These Home Projects Will Turn Your Space Into a Hygge Haven This Winter
Baby, this (becomes) cold outside. But if you look around your house and find that the interior is not very pleasant, could we suggest using the winter months for ttackling a few home projects that will refresh your space and turn it into a hygge haven?
Whether you’re restoring an old piece of furniture or playing around with removable stick-on wallpaper (yes, that’s a thing), there are plenty of low-stress updates you can make during those dull winter months that you’ll enjoy. all year.
√ ORGANIZATION IS KEY
Once your creative juices are flowing, you’ll want to get started on your projects right away. But experts say that’s putting the cart before the horse.
“People tend to jump straight into redecorating because it’s fun, but organizing has to happen first,” advises Cindy Bernstein, who runs the Pikesville-based organizing business. Objective 4 Order. “Clutter creates feelings of stress and being overwhelmed, while organization makes you feel like you’re in control of things in your life,” she shares. Part of the anxiety stems from the cognitive dissonance many of us experience when we know we need to get organized but delay doing so. “It’s a nagging stressor, making us feel guilty for not doing something we know we need to do,” she says.
As tempting as it may be, Bernstein tells his clients not to start an organizing project by just running around and buying bins at Target. Containers have their place, but the first step should involve sorting, that is, bringing together similar items, then storing or getting rid of what you no longer need. People often find they have an abundance of cups piled up in a kitchen or unworn jewelry clouding the top of a bedroom dresser.
To determine what to remove, ask yourself: Am I using it? Would I buy it again? If you feel remorse about getting rid of something, put it away, but don’t keep it indefinitely.
“Think of your basement or storage area as a ‘marinade box’ or a place to store your things while you decide to keep them,” Bernstein says. “In a year, if you haven’t touched the items and they have no sentimental value, purge them.”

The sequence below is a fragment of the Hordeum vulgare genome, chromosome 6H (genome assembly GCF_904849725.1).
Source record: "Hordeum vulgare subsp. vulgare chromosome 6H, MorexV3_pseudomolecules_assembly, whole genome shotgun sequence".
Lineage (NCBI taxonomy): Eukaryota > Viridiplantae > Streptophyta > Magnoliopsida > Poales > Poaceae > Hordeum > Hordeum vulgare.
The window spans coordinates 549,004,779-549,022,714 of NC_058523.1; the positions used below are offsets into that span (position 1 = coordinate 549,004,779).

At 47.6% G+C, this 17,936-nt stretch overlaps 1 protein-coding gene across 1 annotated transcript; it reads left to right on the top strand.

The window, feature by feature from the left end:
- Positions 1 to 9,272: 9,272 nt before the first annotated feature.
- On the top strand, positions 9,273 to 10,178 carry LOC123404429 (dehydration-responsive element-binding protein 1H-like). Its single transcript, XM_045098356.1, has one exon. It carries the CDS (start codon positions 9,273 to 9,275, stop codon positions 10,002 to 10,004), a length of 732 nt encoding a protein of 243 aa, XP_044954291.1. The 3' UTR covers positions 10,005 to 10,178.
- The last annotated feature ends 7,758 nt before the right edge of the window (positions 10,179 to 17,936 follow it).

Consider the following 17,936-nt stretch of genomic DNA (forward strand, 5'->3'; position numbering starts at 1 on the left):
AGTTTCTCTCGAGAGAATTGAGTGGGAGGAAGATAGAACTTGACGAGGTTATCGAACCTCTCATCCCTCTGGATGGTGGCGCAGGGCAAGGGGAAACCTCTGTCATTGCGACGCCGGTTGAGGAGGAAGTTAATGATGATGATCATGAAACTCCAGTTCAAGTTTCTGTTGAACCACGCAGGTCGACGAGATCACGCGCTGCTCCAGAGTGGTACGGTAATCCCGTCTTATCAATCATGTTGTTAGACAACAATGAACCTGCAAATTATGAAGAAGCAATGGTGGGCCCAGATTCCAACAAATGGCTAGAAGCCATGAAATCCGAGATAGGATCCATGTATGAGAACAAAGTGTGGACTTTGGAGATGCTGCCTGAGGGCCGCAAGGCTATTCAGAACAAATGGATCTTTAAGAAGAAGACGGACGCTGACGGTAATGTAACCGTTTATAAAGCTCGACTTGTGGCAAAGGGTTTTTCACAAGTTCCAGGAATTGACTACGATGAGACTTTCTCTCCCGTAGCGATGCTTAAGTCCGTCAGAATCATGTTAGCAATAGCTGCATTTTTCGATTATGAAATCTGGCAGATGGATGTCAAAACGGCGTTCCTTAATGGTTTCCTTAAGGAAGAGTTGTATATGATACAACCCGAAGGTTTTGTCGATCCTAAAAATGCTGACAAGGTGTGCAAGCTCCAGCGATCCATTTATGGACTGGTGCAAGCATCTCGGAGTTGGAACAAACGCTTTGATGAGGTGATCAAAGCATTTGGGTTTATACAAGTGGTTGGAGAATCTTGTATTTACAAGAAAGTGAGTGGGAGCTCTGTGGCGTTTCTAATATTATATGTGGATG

√ REDUCE, REUSE, REUSE
Also think outside the box with organizational systems. You can buy and install a ready-made system for your closet or entryway, but you can also reuse items found at home or bought second-hand.
Mark Foster, president and CEO of the nonprofit Second chance, an architectural salvage warehouse in south Baltimore, says it’s continually amazed by the creativity of people reusing salvaged materials for practical and decorative purposes. “Social media is full of repurposing ideas, and people are doing all kinds of cool things that ultimately add character to their homes,” Foster says. “Due to the patina of age, these items cannot be replicated and are made with bygone craftsmanship that buyers are hard pressed to find these days.”
Bob Baxter, owner Clifton upholstery and design in Lauraville, testifies to a renewed interest also in the repurposing of old furniture.
“People are starting to realize that older furniture lasts longer and is made with higher quality materials, like hardwood, instead of a composite, and springs, instead of foam rubber,” says Baxter. “They buy used furniture or inherit it from the family, and they bring it in to be reupholstered in a fresh, modern look.”
Much like organization, reupholstering a chair or sofa is a great project to tackle this winter and can add vitality to an older room or even an entire room. When you bring in a piece to be upholstered, you need to select a fabric. Options abound, but thinking about your needs can help you narrow down the selection. For example, if you have pets or children, consider a durable fabric with a higher thread count.
“Furniture fashion has a lifespan of about five years which is basically dictated by color,” says Baxter, whose family has run the upholstery business since 1915. “Certain fabrics, like velvet and chenille, were in 100 years ago and will be in style 100 years from now,” says Baxter, who admits to encouraging his customers to choose timeless over fashion. But he offers the full gamut of options, from textured linens to printed geometric patterns, and recognizes the pleasure of using fabric to express his personal style.